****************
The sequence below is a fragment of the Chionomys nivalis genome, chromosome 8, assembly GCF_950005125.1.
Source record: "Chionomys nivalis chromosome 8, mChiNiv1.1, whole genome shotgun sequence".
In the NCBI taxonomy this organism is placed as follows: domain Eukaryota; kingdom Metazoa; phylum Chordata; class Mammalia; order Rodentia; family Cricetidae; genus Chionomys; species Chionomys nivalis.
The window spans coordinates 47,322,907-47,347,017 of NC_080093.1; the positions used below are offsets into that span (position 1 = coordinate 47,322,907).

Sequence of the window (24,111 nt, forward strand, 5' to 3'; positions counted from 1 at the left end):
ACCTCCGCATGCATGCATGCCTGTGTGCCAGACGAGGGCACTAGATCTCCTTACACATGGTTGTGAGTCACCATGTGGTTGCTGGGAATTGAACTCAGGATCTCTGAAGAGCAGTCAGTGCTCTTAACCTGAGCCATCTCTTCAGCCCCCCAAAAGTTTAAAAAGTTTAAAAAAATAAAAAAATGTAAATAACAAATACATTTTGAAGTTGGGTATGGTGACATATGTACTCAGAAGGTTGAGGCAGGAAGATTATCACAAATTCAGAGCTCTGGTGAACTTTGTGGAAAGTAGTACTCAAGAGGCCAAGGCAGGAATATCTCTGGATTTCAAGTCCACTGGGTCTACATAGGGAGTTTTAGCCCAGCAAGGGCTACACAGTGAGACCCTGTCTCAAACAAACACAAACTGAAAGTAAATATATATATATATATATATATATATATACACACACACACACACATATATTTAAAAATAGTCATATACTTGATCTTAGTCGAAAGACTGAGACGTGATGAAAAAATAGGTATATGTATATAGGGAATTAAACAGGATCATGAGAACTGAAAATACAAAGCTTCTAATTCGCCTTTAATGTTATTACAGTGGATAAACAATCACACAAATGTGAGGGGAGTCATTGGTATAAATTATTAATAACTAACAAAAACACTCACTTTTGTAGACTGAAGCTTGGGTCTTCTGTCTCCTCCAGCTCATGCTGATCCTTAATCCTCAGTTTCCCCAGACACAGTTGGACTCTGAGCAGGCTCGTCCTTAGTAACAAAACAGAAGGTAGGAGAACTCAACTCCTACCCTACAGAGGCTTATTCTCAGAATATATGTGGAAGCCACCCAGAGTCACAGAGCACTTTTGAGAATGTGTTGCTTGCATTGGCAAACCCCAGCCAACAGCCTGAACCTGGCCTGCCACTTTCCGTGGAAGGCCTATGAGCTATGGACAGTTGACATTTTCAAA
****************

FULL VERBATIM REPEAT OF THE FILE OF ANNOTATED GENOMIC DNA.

The sequence below is a fragment of the Chionomys nivalis genome, chromosome 8, assembly GCF_950005125.1.
Source record: "Chionomys nivalis chromosome 8, mChiNiv1.1, whole genome shotgun sequence".
In the NCBI taxonomy this organism is placed as follows: domain Eukaryota; kingdom Metazoa; phylum Chordata; class Mammalia; order Rodentia; family Cricetidae; genus Chionomys; species Chionomys nivalis.
The window spans coordinates 47,322,907-47,347,017 of NC_080093.1; the positions used below are offsets into that span (position 1 = coordinate 47,322,907).

Sequence of the window (24,111 nt, forward strand, 5' to 3'; positions counted from 1 at the left end):
ACCTCCGCATGCATGCATGCCTGTGTGCCAGACGAGGGCACTAGATCTCCTTACACATGGTTGTGAGTCACCATGTGGTTGCTGGGAATTGAACTCAGGATCTCTGAAGAGCAGTCAGTGCTCTTAACCTGAGCCATCTCTTCAGCCCCCCAAAAGTTTAAAAAGTTTAAAAAAATAAAAAAATGTAAATAACAAATACATTTTGAAGTTGGGTATGGTGACATATGTACTCAGAAGGTTGAGGCAGGAAGATTATCACAAATTCAGAGCTCTGGTGAACTTTGTGGAAAGTAGTACTCAAGAGGCCAAGGCAGGAATATCTCTGGATTTCAAGTCCACTGGGTCTACATAGGGAGTTTTAGCCCAGCAAGGGCTACACAGTGAGACCCTGTCTCAAACAAACACAAACTGAAAGTAAATATATATATATATATATATATATATATACACACACACACACACATATATTTAAAAATAGTCATATACTTGATCTTAGTCGAAAGACTGAGACGTGATGAAAAAATAGGTATATGTATATAGGGAATTAAACAGGATCATGAGAACTGAAAATACAAAGCTTCTAATTCGCCTTTAATGTTATTACAGTGGATAAACAATCACACAAATGTGAGGGGAGTCATTGGTATAAATTATTAATAACTAACAAAAACACTCACTTTTGTAGACTGAAGCTTGGGTCTTCTGTCTCCTCCAGCTCATGCTGATCCTTAATCCTCAGTTTCCCCAGACACAGTTGGACTCTGAGCAGGCTCGTCCTTAGTAACAAAACAGAAGGTAGGAGAACTCAACTCCTACCCTACAGAGGCTTATTCTCAGAATATATGTGGAAGCCACCCAGAGTCACAGAGCACTTTTGAGAATGTGTTGCTTGCATTGGCAAACCCCAGCCAACAGCCTGAACCTGGCCTGCCACTTTCCGTGGAAGGCCTATGAGCTATGGACAGTTGACATTTTCAAA